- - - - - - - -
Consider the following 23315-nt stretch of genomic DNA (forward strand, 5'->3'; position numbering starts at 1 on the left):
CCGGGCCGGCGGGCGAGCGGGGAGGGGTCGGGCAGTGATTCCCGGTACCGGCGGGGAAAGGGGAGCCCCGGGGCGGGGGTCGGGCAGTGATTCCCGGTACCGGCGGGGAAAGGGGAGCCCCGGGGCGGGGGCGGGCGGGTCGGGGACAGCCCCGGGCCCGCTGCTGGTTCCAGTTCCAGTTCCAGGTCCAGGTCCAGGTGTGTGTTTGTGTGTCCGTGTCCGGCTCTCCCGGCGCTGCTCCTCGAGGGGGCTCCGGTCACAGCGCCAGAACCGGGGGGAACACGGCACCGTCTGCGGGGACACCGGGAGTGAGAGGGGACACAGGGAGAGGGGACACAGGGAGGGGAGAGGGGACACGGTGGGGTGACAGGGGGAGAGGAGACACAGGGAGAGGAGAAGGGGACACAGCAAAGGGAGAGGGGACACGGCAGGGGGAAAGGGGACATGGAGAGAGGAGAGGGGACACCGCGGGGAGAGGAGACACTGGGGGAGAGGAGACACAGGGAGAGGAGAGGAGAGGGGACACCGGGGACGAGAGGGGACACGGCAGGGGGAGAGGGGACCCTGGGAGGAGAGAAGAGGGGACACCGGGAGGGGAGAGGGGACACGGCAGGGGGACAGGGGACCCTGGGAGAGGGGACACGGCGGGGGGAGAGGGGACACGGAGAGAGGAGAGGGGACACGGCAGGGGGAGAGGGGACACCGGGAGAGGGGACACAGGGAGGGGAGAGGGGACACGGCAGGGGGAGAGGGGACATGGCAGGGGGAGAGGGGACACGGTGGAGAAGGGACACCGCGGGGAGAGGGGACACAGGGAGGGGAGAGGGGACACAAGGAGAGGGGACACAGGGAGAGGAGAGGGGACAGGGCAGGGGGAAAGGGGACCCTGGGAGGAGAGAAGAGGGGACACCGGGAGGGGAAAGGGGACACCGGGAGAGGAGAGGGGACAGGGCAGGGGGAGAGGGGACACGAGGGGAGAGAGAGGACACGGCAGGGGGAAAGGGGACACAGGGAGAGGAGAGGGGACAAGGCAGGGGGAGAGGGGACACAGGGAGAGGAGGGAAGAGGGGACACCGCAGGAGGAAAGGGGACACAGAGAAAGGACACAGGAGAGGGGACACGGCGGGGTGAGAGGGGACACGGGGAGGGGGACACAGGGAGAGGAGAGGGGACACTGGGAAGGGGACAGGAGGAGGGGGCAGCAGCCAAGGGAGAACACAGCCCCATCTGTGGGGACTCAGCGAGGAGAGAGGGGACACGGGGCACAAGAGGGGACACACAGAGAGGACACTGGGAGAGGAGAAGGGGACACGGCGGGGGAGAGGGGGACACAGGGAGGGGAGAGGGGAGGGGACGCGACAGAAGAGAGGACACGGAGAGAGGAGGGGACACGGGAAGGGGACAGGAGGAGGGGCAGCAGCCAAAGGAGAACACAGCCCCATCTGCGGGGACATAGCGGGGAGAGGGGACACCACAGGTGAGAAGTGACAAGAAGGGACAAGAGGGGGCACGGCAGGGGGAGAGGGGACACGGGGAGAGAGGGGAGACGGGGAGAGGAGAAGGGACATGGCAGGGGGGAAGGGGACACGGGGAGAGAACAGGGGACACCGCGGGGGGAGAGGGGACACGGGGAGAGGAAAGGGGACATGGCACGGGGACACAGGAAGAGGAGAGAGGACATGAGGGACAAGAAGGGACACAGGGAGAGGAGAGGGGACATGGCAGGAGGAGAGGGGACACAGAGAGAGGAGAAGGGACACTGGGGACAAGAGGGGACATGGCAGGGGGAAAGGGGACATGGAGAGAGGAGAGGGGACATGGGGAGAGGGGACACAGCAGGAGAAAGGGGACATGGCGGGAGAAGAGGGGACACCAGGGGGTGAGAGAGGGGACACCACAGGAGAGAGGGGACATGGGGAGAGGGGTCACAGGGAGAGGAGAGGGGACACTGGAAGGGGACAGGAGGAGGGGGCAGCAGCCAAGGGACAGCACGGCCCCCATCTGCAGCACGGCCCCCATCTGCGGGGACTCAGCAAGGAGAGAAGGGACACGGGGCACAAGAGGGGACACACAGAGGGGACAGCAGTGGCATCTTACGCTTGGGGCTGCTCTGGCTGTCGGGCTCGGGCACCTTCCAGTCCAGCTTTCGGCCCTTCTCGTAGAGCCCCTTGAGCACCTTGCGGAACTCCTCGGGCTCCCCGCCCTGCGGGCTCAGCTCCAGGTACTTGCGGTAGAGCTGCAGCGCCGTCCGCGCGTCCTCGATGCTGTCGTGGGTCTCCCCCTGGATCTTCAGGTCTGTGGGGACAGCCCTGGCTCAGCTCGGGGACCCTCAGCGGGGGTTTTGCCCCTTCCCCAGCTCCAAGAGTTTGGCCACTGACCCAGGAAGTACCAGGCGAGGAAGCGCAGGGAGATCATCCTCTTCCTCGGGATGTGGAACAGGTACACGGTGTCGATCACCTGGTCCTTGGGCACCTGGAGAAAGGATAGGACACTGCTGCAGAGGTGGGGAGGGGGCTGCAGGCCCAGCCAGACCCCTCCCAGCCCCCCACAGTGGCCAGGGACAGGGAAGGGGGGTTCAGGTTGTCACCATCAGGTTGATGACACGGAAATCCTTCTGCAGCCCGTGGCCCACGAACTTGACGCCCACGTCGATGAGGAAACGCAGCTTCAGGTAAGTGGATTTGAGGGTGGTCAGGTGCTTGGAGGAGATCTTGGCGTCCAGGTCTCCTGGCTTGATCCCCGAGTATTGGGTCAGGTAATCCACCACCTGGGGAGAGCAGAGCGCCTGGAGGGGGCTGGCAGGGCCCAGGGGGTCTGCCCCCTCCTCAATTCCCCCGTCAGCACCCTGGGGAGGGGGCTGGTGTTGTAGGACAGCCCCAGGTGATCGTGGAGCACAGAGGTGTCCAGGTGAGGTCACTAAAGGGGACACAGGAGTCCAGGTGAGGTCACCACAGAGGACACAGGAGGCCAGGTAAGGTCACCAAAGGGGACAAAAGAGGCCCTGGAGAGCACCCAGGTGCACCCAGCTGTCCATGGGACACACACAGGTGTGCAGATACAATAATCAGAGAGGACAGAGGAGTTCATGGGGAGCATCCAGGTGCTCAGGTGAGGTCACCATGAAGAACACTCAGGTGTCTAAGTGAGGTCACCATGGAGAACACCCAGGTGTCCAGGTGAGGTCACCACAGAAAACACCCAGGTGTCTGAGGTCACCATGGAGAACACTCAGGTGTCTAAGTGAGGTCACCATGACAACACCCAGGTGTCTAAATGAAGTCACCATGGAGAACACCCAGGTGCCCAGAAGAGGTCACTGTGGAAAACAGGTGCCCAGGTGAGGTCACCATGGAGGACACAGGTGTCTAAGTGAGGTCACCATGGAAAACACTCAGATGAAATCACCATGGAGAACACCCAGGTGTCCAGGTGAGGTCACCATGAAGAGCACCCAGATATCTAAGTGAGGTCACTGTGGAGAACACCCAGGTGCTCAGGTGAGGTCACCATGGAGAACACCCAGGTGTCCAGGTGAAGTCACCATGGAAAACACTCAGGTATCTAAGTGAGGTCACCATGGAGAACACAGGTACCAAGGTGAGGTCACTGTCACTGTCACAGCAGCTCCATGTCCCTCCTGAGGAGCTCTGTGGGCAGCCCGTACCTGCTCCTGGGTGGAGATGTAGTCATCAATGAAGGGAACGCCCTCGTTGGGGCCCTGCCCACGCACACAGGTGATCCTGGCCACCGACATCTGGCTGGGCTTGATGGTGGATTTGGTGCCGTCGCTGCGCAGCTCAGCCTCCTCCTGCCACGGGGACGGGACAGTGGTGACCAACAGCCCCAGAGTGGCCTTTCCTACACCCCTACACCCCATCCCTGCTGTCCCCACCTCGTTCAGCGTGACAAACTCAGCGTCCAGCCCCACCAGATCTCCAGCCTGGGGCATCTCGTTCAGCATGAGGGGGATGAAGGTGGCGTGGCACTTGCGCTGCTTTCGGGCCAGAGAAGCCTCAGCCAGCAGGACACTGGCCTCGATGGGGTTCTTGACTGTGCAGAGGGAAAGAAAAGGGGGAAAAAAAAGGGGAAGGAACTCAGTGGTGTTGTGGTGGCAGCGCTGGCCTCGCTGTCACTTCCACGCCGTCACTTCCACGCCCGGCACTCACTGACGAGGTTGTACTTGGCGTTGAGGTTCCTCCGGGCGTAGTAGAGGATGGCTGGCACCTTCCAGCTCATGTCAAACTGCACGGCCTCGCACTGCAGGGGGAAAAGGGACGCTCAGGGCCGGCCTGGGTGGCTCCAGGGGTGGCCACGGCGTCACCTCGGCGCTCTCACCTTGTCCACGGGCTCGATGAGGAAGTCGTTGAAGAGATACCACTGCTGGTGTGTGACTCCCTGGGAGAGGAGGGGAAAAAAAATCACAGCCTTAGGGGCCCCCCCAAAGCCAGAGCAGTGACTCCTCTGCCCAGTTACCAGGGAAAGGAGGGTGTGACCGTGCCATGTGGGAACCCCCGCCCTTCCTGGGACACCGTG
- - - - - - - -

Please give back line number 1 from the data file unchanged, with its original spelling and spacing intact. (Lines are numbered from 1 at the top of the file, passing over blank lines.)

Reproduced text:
Consider the following 23315-nt stretch of genomic DNA (forward strand, 5'->3'; position numbering starts at 1 on the left):